11 Most Endangered Historic Places
Considered to be Robert E. Lee's greatest battle, the 1863 Battle of Chancellorsville encompassed some of the boldest strategies of the Civil War. More than 30,000 casualties were suffered here, among them Confederate icon Stonewall Jackson who was mistakenly shot by his own troops. In 1927, sections of the battlefield were incorporated into the Fredericksburg and Spotsylvania National Military Park, but most of the land was still privately owned. Today, this once-rural area sits astride a major transportation corridor in one of the nation's fastest growing regions. With land values skyrocketing, the National Park Service needed financial assistance to acquire and preserve key parts of the battlefield that were still subject to development. Ever-increasing traffic led to calls for wider roads, culminating in a proposed superhighway called the Outer Connector that would pass within a mile of the park boundary. Motels, fast-food outlets, and parking lots already surround Old Salem Church, a central landmark of the battle.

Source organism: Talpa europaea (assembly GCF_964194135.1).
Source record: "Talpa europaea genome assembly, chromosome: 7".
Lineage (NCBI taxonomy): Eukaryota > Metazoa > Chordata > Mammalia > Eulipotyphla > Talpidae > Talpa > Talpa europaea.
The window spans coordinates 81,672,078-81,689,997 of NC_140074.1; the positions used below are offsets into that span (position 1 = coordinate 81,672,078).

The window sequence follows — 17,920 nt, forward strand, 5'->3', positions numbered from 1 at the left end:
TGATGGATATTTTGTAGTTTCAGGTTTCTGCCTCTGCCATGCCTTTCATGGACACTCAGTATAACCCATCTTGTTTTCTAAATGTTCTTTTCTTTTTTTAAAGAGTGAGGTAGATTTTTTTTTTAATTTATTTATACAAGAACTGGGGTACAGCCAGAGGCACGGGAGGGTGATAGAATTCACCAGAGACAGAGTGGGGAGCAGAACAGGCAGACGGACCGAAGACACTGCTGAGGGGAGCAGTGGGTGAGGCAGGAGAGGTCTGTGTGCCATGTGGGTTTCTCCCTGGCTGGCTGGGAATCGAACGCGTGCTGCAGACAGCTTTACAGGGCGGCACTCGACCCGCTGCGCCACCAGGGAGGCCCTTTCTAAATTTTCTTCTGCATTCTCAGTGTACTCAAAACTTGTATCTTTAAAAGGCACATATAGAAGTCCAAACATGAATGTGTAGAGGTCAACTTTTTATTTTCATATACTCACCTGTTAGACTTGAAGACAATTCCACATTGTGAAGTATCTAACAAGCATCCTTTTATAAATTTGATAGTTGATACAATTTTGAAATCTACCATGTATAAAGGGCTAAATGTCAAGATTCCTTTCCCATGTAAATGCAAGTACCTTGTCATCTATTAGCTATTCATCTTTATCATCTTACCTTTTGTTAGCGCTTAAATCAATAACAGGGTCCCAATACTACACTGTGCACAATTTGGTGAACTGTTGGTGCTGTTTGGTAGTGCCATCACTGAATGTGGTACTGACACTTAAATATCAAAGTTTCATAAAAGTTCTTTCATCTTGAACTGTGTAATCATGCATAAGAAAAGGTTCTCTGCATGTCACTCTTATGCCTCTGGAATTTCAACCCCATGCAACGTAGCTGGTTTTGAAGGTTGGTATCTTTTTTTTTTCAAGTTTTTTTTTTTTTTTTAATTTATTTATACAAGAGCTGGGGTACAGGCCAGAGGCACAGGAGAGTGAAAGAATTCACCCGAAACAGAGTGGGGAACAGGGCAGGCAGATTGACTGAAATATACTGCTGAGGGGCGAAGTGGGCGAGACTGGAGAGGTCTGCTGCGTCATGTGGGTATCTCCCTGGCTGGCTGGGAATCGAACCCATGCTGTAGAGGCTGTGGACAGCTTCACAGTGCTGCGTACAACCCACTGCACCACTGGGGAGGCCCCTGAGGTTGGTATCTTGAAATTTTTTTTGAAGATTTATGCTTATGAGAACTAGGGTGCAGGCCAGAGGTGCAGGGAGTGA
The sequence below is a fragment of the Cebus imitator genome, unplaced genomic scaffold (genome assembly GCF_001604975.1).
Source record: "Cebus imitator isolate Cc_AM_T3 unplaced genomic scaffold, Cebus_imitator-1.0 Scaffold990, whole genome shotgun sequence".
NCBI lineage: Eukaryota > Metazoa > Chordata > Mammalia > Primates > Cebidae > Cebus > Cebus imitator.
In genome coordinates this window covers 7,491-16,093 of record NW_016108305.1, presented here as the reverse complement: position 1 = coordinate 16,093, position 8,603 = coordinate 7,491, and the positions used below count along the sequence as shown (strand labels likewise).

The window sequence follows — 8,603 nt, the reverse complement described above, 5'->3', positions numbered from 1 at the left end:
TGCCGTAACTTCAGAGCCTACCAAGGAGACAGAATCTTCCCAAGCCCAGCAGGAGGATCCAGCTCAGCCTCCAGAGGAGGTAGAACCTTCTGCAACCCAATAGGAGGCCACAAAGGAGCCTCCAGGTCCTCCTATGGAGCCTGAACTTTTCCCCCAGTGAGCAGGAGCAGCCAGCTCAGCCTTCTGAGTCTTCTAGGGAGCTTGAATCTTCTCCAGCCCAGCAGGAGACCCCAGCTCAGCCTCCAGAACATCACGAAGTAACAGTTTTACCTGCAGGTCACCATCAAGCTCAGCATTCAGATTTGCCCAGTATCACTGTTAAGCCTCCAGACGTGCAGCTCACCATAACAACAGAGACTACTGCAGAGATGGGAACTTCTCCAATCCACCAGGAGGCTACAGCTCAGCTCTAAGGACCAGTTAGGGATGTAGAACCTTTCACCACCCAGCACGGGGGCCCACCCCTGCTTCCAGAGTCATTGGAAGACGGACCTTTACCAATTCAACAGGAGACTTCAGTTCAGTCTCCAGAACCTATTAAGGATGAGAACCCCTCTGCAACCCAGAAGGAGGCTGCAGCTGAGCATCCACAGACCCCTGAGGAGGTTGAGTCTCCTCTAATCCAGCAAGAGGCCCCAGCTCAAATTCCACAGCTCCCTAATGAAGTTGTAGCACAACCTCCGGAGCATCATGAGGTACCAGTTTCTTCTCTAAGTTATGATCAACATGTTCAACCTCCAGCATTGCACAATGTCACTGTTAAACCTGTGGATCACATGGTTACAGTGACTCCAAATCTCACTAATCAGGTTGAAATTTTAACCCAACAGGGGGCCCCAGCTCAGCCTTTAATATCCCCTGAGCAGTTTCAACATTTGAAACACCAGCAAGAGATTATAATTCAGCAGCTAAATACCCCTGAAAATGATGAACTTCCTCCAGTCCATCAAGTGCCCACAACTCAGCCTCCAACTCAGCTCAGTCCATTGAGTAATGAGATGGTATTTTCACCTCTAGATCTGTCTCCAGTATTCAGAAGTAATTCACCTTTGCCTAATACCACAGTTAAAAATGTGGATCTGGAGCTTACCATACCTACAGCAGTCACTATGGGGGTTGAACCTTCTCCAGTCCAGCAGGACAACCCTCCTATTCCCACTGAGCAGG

The National Trust for Historic Preservation listed Chancellorsville Battlefield among America’s 11 Most Endangered Historic Places in 1998. At the time, the National Park Service owned fewer than 1,700 acres at Chancellorsville. In the years since, the National Park Service, national partners such as the Civil War Trust, and local partners such as the Central Virginia Battlefields Trust, have used the Land and Water Conservation Fund to purchase and protect hundreds of additional acres in and around Chancellorsville.
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The National Trust's African American Cultural Heritage Action Fund has awarded $3 million in grants to 33 places preserving Black history.See the List